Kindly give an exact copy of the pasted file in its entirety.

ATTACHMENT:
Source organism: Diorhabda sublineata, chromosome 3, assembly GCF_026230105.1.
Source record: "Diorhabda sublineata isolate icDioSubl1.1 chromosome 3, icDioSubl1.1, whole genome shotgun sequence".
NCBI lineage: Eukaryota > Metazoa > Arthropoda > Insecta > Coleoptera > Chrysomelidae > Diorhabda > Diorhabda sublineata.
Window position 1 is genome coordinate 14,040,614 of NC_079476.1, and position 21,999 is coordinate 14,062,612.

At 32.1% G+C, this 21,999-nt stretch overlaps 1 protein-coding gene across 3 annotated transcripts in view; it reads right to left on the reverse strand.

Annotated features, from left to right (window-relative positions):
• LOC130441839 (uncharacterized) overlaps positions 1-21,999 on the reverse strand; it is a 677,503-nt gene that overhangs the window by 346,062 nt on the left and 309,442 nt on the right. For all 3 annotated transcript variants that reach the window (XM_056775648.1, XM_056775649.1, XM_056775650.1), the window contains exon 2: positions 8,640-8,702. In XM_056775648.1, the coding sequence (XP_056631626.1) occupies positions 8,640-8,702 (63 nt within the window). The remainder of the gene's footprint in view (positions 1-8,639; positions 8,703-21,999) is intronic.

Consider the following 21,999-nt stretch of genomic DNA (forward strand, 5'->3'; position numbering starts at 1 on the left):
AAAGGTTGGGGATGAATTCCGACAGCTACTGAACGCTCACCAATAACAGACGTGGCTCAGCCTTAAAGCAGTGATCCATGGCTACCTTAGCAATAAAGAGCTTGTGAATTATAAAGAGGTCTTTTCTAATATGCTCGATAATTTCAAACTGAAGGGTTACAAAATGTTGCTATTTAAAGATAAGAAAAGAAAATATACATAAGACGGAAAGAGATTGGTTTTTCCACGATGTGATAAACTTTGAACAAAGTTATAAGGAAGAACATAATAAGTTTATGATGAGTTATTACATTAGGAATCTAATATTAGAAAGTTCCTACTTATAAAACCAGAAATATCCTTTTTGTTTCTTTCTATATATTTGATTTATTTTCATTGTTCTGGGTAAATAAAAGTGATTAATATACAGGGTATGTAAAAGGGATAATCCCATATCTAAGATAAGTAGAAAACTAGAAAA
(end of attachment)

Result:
Source organism: Diorhabda sublineata, chromosome 3, assembly GCF_026230105.1.
Source record: "Diorhabda sublineata isolate icDioSubl1.1 chromosome 3, icDioSubl1.1, whole genome shotgun sequence".
NCBI lineage: Eukaryota > Metazoa > Arthropoda > Insecta > Coleoptera > Chrysomelidae > Diorhabda > Diorhabda sublineata.
Window position 1 is genome coordinate 14,040,614 of NC_079476.1, and position 21,999 is coordinate 14,062,612.

At 32.1% G+C, this 21,999-nt stretch overlaps 1 protein-coding gene across 3 annotated transcripts in view; it reads right to left on the reverse strand.

Annotated features, from left to right (window-relative positions):
• LOC130441839 (uncharacterized) overlaps positions 1-21,999 on the reverse strand; it is a 677,503-nt gene that overhangs the window by 346,062 nt on the left and 309,442 nt on the right. For all 3 annotated transcript variants that reach the window (XM_056775648.1, XM_056775649.1, XM_056775650.1), the window contains exon 2: positions 8,640-8,702. In XM_056775648.1, the coding sequence (XP_056631626.1) occupies positions 8,640-8,702 (63 nt within the window). The remainder of the gene's footprint in view (positions 1-8,639; positions 8,703-21,999) is intronic.

Consider the following 21,999-nt stretch of genomic DNA (forward strand, 5'->3'; position numbering starts at 1 on the left):
AAAGGTTGGGGATGAATTCCGACAGCTACTGAACGCTCACCAATAACAGACGTGGCTCAGCCTTAAAGCAGTGATCCATGGCTACCTTAGCAATAAAGAGCTTGTGAATTATAAAGAGGTCTTTTCTAATATGCTCGATAATTTCAAACTGAAGGGTTACAAAATGTTGCTATTTAAAGATAAGAAAAGAAAATATACATAAGACGGAAAGAGATTGGTTTTTCCACGATGTGATAAACTTTGAACAAAGTTATAAGGAAGAACATAATAAGTTTATGATGAGTTATTACATTAGGAATCTAATATTAGAAAGTTCCTACTTATAAAACCAGAAATATCCTTTTTGTTTCTTTCTATATATTTGATTTATTTTCATTGTTCTGGGTAAATAAAAGTGATTAATATACAGGGTATGTAAAAGGGATAATCCCATATCTAAGATAAGTAGAAAACTAGAAAA